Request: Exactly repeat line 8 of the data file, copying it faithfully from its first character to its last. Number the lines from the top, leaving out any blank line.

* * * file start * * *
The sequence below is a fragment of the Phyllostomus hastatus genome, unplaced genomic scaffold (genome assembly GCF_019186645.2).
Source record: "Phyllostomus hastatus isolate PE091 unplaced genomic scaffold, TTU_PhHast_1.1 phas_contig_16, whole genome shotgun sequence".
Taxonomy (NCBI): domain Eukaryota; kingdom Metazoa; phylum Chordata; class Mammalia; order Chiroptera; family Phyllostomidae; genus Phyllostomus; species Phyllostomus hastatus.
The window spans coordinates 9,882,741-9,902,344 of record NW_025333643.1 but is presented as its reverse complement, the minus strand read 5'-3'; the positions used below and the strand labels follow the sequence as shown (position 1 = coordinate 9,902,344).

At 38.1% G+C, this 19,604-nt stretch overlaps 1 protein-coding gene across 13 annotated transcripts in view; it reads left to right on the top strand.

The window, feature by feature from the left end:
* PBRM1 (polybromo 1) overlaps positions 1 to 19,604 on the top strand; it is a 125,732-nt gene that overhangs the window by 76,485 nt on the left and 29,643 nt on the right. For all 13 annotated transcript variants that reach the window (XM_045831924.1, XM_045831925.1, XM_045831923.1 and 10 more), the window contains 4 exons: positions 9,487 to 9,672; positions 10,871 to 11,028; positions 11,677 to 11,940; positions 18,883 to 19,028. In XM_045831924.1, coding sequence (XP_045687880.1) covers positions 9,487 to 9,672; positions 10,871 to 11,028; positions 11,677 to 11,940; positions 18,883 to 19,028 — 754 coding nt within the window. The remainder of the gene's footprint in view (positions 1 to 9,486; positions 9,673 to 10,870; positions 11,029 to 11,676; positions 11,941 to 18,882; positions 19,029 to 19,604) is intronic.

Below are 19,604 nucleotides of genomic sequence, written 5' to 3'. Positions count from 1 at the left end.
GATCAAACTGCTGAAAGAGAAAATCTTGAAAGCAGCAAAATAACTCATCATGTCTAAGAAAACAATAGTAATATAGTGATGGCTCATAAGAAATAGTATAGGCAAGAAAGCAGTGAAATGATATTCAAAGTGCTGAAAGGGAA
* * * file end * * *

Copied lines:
Below are 19,604 nucleotides of genomic sequence, written 5' to 3'. Positions count from 1 at the left end.